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The Effect of Transport Policies on Car Use: Theory and Evidence from Latin American Cities

  • Francisco Gallego

    ()

    (Instituto de Economía. Pontificia Universidad Católica de Chile.)

  • Juan-Pablo Montero

    ()

    (Instituto de Economía. Pontificia Universidad Católica de Chile.)

  • Christian Salas

In an effort to reduce air pollution and congestion, Latin American cities have experimented with different policies to persuade drivers to give up their cars in favor of public transport. Two notable examples are the driving restriction program introduced in Mexico-City in November of 1989 –Hoy-No-Circula (HNC)– and the public transport reform carried out in Santiago in February of 2007 –Transantiago (TS). We develop a simple model of car use and ownership, and show that policies that may appear effective in the short run can be highly detrimental in the long run, i.e., after households have adjusted their stock of vehicles. Based on hourly concentration records of carbon monoxide, which comes primarily from vehicles exhaust, we find that household’s responses to both HNC and TS have been remarkably similar and consistent with the above: an expected short-run response followed by a rapid (before 11 months) increase in the stock of vehicles.

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Paper provided by Instituto de Economia. Pontificia Universidad Católica de Chile. in its series Documentos de Trabajo with number 407.

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Date of creation: 2011
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Handle: RePEc:ioe:doctra:407
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  1. Eskeland, Gunnar S. & Feyzioglu, Tarhan, 1995. "Rationing can backfire : the day without a car in Mexico City," Policy Research Working Paper Series 1554, The World Bank.
  2. Gilles Duranton & Matthew A. Turner, 2009. "The Fundamental Law of Road Congestion: Evidence from US Cities," SERC Discussion Papers 0030, Spatial Economics Research Centre, LSE.
  3. de Grange, Louis & Troncoso, Rodrigo, 2011. "Impacts of vehicle restrictions on urban transport flows: The case of Santiago, Chile," Transport Policy, Elsevier, vol. 18(6), pages 862-869, November.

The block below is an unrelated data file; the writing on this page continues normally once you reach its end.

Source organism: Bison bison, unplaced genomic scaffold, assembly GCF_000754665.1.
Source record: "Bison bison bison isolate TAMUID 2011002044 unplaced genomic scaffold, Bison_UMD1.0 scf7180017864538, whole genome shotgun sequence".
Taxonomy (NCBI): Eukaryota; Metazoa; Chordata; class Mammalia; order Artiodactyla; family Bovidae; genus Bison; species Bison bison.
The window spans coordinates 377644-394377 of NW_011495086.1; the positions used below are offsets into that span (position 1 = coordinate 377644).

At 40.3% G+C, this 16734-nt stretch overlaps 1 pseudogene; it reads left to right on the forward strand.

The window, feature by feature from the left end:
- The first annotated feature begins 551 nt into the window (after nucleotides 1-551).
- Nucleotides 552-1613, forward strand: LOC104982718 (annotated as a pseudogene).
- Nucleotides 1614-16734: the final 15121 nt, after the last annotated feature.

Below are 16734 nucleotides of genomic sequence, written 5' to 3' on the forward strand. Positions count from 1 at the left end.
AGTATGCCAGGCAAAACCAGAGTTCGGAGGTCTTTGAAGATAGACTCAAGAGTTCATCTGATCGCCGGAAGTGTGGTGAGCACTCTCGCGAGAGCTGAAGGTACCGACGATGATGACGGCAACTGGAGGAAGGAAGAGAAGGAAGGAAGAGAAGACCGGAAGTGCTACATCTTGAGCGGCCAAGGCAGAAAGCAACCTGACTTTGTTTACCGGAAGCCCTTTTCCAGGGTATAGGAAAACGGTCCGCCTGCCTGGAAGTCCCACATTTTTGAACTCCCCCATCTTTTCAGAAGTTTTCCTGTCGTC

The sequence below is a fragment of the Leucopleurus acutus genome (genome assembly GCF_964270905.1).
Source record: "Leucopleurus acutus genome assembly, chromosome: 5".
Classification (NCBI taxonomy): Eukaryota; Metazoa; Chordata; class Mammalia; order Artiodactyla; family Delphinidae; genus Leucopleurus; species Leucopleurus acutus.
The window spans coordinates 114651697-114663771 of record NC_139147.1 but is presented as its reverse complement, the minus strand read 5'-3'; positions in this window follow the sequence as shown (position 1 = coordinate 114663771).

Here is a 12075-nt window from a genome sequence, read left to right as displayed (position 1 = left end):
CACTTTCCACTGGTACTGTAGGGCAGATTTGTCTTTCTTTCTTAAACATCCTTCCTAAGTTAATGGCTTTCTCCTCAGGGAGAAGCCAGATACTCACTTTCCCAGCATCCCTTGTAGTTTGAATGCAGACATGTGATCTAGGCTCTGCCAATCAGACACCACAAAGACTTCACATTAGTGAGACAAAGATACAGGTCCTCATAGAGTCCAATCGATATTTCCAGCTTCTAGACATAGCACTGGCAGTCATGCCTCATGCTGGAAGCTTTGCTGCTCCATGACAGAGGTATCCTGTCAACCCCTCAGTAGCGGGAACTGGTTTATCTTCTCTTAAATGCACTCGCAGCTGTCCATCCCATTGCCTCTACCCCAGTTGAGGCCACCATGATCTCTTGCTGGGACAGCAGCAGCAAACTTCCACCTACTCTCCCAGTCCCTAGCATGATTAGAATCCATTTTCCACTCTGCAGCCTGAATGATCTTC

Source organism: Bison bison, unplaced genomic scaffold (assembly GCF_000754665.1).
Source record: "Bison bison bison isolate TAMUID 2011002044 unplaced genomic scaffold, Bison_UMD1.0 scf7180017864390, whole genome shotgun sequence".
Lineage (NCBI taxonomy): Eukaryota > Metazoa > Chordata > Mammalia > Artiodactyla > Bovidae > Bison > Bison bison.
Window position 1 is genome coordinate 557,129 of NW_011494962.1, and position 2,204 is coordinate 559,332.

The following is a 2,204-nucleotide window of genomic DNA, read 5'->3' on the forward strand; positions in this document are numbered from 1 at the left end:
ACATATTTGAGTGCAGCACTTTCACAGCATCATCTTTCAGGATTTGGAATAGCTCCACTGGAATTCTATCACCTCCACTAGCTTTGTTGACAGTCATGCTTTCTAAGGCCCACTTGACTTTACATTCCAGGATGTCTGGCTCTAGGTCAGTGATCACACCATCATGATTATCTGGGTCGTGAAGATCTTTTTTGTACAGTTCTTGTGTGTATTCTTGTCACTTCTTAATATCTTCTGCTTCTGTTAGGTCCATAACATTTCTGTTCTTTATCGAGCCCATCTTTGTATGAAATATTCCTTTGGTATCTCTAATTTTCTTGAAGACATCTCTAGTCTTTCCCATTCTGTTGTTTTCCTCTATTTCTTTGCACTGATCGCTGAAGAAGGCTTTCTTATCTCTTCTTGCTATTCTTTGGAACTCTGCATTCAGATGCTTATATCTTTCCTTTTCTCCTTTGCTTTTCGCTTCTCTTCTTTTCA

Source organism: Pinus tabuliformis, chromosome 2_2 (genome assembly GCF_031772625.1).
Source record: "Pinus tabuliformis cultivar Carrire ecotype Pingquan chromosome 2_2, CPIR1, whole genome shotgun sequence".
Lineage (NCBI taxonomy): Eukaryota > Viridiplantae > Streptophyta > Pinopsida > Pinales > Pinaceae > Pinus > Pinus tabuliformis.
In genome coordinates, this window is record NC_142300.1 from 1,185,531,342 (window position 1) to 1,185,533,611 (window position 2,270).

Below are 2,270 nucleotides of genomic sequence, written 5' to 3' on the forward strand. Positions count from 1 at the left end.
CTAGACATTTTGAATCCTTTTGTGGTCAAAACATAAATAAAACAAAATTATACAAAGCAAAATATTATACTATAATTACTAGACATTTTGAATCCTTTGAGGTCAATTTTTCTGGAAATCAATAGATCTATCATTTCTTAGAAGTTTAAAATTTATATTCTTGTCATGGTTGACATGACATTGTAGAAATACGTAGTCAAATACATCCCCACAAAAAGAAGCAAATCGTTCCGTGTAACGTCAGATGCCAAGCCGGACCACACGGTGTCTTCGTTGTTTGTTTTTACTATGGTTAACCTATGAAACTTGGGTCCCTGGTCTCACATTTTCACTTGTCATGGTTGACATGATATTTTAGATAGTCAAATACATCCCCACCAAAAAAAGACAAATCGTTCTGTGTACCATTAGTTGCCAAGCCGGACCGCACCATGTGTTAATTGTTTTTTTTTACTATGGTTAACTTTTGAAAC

4. Chah, Eun Young & Ramey, Valerie A & Starr, Ross M, 1995. "Liquidity Constraints and Intertemporal Consumer Optimization: Theory and Evidence from Durable Goods," Journal of Money, Credit and Banking, Blackwell Publishing, vol. 27(1), pages 272-87, February.
  5. Don Fullerton & Li Gan, 2005. "Cost-Effective Policies to Reduce Vehicle Emissions," American Economic Review, American Economic Association, vol. 95(2), pages 300-304, May.
  6. Caffera, Marcelo, 2011. "The use of economic instruments for pollution control in Latin America: lessons for future policy design," Environment and Development Economics, Cambridge University Press, vol. 16(03), pages 247-273, June.
  7. Ricardo Lagos, 2003. "An Analysis of the Market for Taxicab Rides in New York City," International Economic Review, Department of Economics, University of Pennsylvania and Osaka University Institute of Social and Economic Research Association, vol. 44(2), pages 423-434, 05.
  8. McAfee, R Preston & McMillan, John & Whinston, Michael D, 1989. "Multiproduct Monopoly, Commodity Bundling, and Correlation of Values," The Quarterly Journal of Economics, MIT Press, vol. 104(2), pages 371-83, May.
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  10. Lucas W. Davis, 2008. "The Effect of Driving Restrictions on Air Quality in Mexico City," Journal of Political Economy, University of Chicago Press, vol. 116(1), pages 38-81, 02.
  11. Guido Imbens & Karthik Kalyanaraman, 2009. "Optimal Bandwidth Choice for the Regression Discontinuity Estimator," NBER Working Papers 14726, National Bureau of Economic Research, Inc.
  12. John Vickers & Mark Armstrong, 2006. "Competitive Nonlinear Pricing and Bundling," Economics Series Working Papers 281, University of Oxford, Department of Economics.
  13. Francisco Gallego & Felipe Morandé & Raimundo Soto, 2001. "El Ahorro y el Consumo de Bienes Durables Frente al Ciclo Económico en Chile: ¿Consumismo, Frugalidad, Racionalidad?," Working Papers Central Bank of Chile 96, Central Bank of Chile.
  14. Caballero, Ricardo J, 1990. "Expenditure on Durable Goods: A Case for Slow Adjustment," The Quarterly Journal of Economics, MIT Press, vol. 105(3), pages 727-43, August.
  15. Jonathan Leape, 2006. "The London Congestion Charge," Journal of Economic Perspectives, American Economic Association, vol. 20(4), pages 157-176, Fall.
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